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     DEPARTMENT OF MARINE RESOURCES

 
COASTAL FISHERY RESEARCH PRIORITIES 

SOFT-SHELL CLAMS 

(Mya Arenaria) 

Prepared by the
Gulf of Maine Aquarium
January 10, 2001


Table of Contents 


    

Acknowledgements 

Our thanks to the many people who have made this project happen.  It would not have been undertaken without the commitment and vision of Linda Mercer, Director of the Bureau of Resource Management at the Maine Department of Marine Resources (DMR).  Her participation at every step of the way is an integral part of the final product.  Particular thanks go for her careful editing of the document.  Sue Inches, Director of Industry Development at DMR saw the opportunity to get funding and has provided support throughout.  Paul Anderson, Director of the Maine Sea Grant Marine Extension Program (MSGMEP), provided funding and his planning skills, took excellent notes, and generously contributed his staff.  The staff of DMR and MSGMEP helped in the planning and in making both the substance and the details of the meetings work.  Finally, without the fishermen and scientists who attended the meetings, this project would not have gone forward nor produced worthwhile results.  

Robin Alden
Don Perkins
Gulf of Maine Aquarium 

 

MAINE DEPARTMENT OF MARINE RESOURCES

 COASTAL FISHERY RESEARCH PRIORITIES

SOFT-SHELL CLAMS (Mya Arenaria) 

 

I.  Background 

The soft-shell clam (Mya arenaria) fishery had a landed value of $11.2 million in Maine in 1999 and an estimated economic value to the state of $21 million.  There were 2,100 commercial clam licenses.  Historically, clam abundance has experienced large swings.  Clam landings started to drop in 1977 and then more significantly in 1987.  Clam abundance in the eastern part of the state was very low during the last nine years, but is, for reasons that are not well understood, beginning to rebound. 

Clamming is restricted to hand harvesting, with the exception of transplanting operations done by municipalities.  Clamming while diving is prohibited.  There is a statewide 2" minimum size.  The state conducts an extensive public health monitoring effort for clam flats.  Samples are examined for bacterial pollution and toxic algae on an ongoing basis and those flats that are classified as conditional are opened and closed based on rainfall.

Authority for managing the soft-shell clam fishery lies with the State of Maine and is delegated by the Commissioner of the Department of Marine Resources under certain conditions to municipalities.  There are 65 towns under town management out of 110 towns with intertidal flats.  A state commercial shellfish license is required for commercial harvesting and towns that have shellfish ordinances require town licenses.  Towns form Shellfish Conservation Committees and are authorized to raise money to cover enforcement and enhancement.  They are allowed to limit the number of commercial diggers with a ratio of not less than 10% non-resident diggers.  Many town shellfish committees require diggers to put in conservation time as a condition for holding a license.  This can include attending meetings and participating in reseeding efforts.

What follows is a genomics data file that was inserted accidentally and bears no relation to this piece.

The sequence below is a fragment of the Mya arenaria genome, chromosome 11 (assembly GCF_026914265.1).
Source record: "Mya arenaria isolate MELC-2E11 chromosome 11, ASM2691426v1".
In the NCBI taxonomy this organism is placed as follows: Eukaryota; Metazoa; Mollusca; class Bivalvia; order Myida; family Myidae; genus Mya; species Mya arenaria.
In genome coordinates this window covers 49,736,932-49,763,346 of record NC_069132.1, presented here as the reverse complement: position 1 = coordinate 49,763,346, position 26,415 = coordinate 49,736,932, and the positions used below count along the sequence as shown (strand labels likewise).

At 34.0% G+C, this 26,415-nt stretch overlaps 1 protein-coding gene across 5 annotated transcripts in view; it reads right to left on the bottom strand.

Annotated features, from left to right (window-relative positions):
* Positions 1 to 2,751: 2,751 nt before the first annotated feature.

The Maine Soft-shell Clam Council is made up of town officials, town shellfish committees, dealers, diggers, aquaculturists, and state managers.  It provides a forum for discussion of clam issues. 

   

II.  DMR Research Priorities Project

These clam research priorities were developed as part of a larger research agenda-setting effort conducted by the Maine Department of Marine Resources (DMR) for five of Maine's major commercial species:  clams, lobsters, scallops, sea urchins, and shrimp. 

Establishment of research priorities was identified during the late 1990’s as a key strategy to accomplish several of DMR's agency goals as well as the King Administration's 1996 Jobs from the Sea Initiative.  The ultimate purpose of the DMR research priority project is to ensure that fishery management decisions are based upon the best scientific and technical information so that Maine's marine resources are sustainable and productive.  The articulation of an agenda, however, will accomplish several other goals.  First, by establishing and communicating a shared vision of comprehensive research needs, it will stimulate the market for research that serves the state's needs.  Second, DMR will be able to direct internal funding decisions appropriately and identify and involve potential research partners from the broader marine science community, including the fisheries and aquaculture industries.  Third, the agenda should enable the entire marine science community to develop quick responses to outside funding opportunities on topics that serve the state's needs.

The project was conducted under contract by the Gulf of Maine Aquarium (GMA).  It was funded by a planning grant from the Economic Development Administration, the DMR, and the University of Maine Sea Grant Program.  The project was staffed by the GMA consultants, DMR, and the University of Maine Marine Extension Team. 

   

III.  Methodology

At least one, all-day meeting was held for each fishery.  The meetings were designed to be non-regulatory, neutral, and inclusive following a format developed by the GMA in previous efforts for other species. The meetings brought together fishermen, academic scientists, government scientists, non-governmental organizations, and fishery managers as equals.   They created an open environment for curiosity and questioning.  Seven meetings were held on five fisheries to achieve broad input along the coast.